Corporate Welfare and Radioactive Ketchup
Those proud predictions of “Glass in 2008” ended in 2005, recalls Tamosaitis. He had been part of the team that built a successful vitrification plant at the Savannah River site, but Hanford resisted easy solutions. Six different processes had been used there to enrich plutonium from uranium, which made for radically different waste signatures within the 177 canisters at the Tank Farms, where one container could hold up to a million gallons of waste. Sixty-seven of those tanks were single-shell carbon steel containers that had leaked at one time or another, which isn’t much of a surprise, since they were supposed to last only 20 years. And each tank holds its own toxic cornucopia. As Scientific American noted last spring, “Overall, the tanks hold every element in the periodic table, including half a ton of plutonium, various uranium isotopes and at least 44 other radionuclides.” While the Tank Farms were not Bechtel’s responsibility – that is now managed by Washington River Protection Solutions – the creep of nuclear waste toward the Columbia River has made it imperative that the tanks be drained, that their waste be turned into glass.
In late 2005, Tamosaitis was asked by his bosses to head a review team that identified the 28 most trenchant problems with the treatment plant, from the broad (“Inconsistent Long-Term Mission Focus”) to the particular (“Instability of Baseline Ion Exchange”). That Tamosaitis was picked to lead the review seemed an endorsement by URS of his ability to solve complex problems. I don’t know if Tamosaitis is a creative thinker, but he is obviously a meticulous one. This is obvious from the museum-quality antique cars in his basement, each of which he restored to its near-original condition. He is now working on a Chevy pickup with his 5-year-old granddaughter, who helps him paint each part.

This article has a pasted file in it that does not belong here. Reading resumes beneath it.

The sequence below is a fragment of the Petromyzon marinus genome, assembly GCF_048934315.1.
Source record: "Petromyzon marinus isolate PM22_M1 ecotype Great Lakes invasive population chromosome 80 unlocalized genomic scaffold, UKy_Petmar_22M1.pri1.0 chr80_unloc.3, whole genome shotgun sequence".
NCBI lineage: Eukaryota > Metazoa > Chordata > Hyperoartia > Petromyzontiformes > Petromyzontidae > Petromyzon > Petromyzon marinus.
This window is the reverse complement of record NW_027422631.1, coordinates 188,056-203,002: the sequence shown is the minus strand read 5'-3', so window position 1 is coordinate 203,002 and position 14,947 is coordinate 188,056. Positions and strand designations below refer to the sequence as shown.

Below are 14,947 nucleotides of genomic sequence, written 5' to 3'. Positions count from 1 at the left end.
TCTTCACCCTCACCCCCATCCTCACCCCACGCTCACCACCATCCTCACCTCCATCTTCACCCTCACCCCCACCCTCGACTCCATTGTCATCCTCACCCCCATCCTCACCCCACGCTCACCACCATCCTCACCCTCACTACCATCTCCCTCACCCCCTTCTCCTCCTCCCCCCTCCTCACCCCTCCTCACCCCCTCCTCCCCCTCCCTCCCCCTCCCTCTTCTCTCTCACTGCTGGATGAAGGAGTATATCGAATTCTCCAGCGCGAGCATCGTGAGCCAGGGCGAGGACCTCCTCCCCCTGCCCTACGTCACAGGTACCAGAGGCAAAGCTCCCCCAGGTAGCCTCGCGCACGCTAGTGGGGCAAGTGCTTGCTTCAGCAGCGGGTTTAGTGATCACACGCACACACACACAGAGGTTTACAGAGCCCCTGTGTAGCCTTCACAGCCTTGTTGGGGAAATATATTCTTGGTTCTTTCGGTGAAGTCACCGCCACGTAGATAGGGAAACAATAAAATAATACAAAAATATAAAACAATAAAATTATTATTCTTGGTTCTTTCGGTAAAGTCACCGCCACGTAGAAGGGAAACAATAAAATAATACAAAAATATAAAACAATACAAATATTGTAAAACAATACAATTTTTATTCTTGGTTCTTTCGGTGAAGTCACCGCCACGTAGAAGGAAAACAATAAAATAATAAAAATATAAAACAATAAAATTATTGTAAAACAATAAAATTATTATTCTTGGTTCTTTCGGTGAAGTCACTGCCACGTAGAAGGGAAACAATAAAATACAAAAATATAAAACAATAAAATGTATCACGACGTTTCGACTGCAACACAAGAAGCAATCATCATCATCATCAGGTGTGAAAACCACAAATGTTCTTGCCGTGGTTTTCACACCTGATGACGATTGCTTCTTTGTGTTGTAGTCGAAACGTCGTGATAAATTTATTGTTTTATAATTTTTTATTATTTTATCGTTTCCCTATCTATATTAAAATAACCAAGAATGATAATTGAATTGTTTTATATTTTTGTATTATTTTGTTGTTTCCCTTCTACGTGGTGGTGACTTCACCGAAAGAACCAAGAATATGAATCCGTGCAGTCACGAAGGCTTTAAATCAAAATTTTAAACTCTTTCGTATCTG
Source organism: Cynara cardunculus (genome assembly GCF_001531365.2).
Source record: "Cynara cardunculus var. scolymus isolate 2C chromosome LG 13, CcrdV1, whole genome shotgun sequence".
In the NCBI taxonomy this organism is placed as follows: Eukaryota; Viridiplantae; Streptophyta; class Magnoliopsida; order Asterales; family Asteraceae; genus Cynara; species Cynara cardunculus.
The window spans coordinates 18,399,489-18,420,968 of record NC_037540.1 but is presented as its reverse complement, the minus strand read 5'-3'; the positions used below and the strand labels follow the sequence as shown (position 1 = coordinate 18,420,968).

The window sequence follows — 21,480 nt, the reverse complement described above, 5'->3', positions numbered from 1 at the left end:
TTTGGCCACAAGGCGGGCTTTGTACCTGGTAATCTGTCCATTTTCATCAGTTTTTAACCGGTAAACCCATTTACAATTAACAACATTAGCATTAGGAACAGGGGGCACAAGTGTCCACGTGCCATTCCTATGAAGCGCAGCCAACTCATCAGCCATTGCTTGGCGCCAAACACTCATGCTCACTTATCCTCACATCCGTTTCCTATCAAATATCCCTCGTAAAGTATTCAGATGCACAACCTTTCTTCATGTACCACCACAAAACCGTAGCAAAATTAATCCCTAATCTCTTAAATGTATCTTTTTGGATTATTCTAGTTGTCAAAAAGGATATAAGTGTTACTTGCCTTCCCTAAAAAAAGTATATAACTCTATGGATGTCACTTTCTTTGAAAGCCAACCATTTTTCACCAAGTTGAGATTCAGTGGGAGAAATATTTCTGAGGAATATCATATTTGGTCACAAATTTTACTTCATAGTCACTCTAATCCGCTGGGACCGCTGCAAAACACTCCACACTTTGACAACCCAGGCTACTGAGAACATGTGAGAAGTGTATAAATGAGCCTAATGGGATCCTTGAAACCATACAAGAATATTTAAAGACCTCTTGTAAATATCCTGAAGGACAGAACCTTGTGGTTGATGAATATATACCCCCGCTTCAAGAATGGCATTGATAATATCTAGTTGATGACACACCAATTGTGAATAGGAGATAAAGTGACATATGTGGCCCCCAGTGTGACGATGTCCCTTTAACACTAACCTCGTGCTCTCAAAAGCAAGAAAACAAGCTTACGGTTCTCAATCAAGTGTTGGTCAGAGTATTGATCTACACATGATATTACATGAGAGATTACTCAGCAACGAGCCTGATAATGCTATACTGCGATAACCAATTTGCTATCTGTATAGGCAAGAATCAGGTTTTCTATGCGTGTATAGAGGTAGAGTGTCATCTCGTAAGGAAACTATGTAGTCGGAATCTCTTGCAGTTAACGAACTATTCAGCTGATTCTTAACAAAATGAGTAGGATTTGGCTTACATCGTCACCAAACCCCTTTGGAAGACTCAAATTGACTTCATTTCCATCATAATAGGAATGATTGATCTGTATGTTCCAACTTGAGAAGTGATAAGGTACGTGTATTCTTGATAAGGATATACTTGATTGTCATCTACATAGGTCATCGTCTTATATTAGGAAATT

The daunting challenges at Hanford, however, would not allow for a car hobbyist’s leisurely pace. Part of the problem was the “design-build” approach Bechtel chose for the project, meaning that it moved ahead rapidly with construction before resolving some major technical challenges, hoping to solve problems as they arose, rather than testing exhaustively beforehand. Design-build is not uncommon, but perhaps not prudent for an engineering feat as complex as the waste-treatment plant. It is like trying to change a tire while flying down the highway.
By 2009, an issue coded M3 was the largest remaining problem: “Inadequate Design of Mixing Systems.” The plant Bechtel was racing to complete called for a facility that would pull waste from the Tank Farms and send the contents to either to a High Level or Low Activity vitrification plant, where it would be turned into glass by 2,000-degree melters. The glass canisters bearing less dangerous elements could remain on site, while the rest would be shipped to a permanent storage facility – for example, the beleaguered Yucca Mountain 90 miles northwest of Las Vegas, a project President Obama halted in 2009.
The waste in the Tank Farms is not uniform: about 33 percent is liquid, according to a 2003 study, “a caustic brine containing sodium, nitrate, nitrite, hydroxide, fluoride, phosphate, and sulfate”; another 42 percent is “salt cake” precipitated from the liquid. What remains, the last 25 percent, has proven to be the trickiest – a radioactive sludge that has settled at the bottom of tanks. Laced with radioactive isotopes, it is viscous like an especially thick, pulpy ketchup, difficult to move through pipes because it does not follow the Newtonian properties of most fluids.
Before the waste becomes glass, it has to be properly separated and prepared for vitrification. That’s to take place at the Pre-Treatment Plant, where it flows into tanks in which pulse-jet mixers – Tamosaitis describes them as giant turkey basters – are supposed to stir it into a homogenous mixture. But tests found that the heavier sludge may still settle at the bottom. At the Savannah River site, mechanical agitators – Tamosaitis likens these to the blades of a blender – whip this grainy goo back up; no such agitators have been installed at Hanford, meaning that the flow of the heaviest, most radioactive particles could be impeded by their settling at the bottom of the vessels or inside pipes.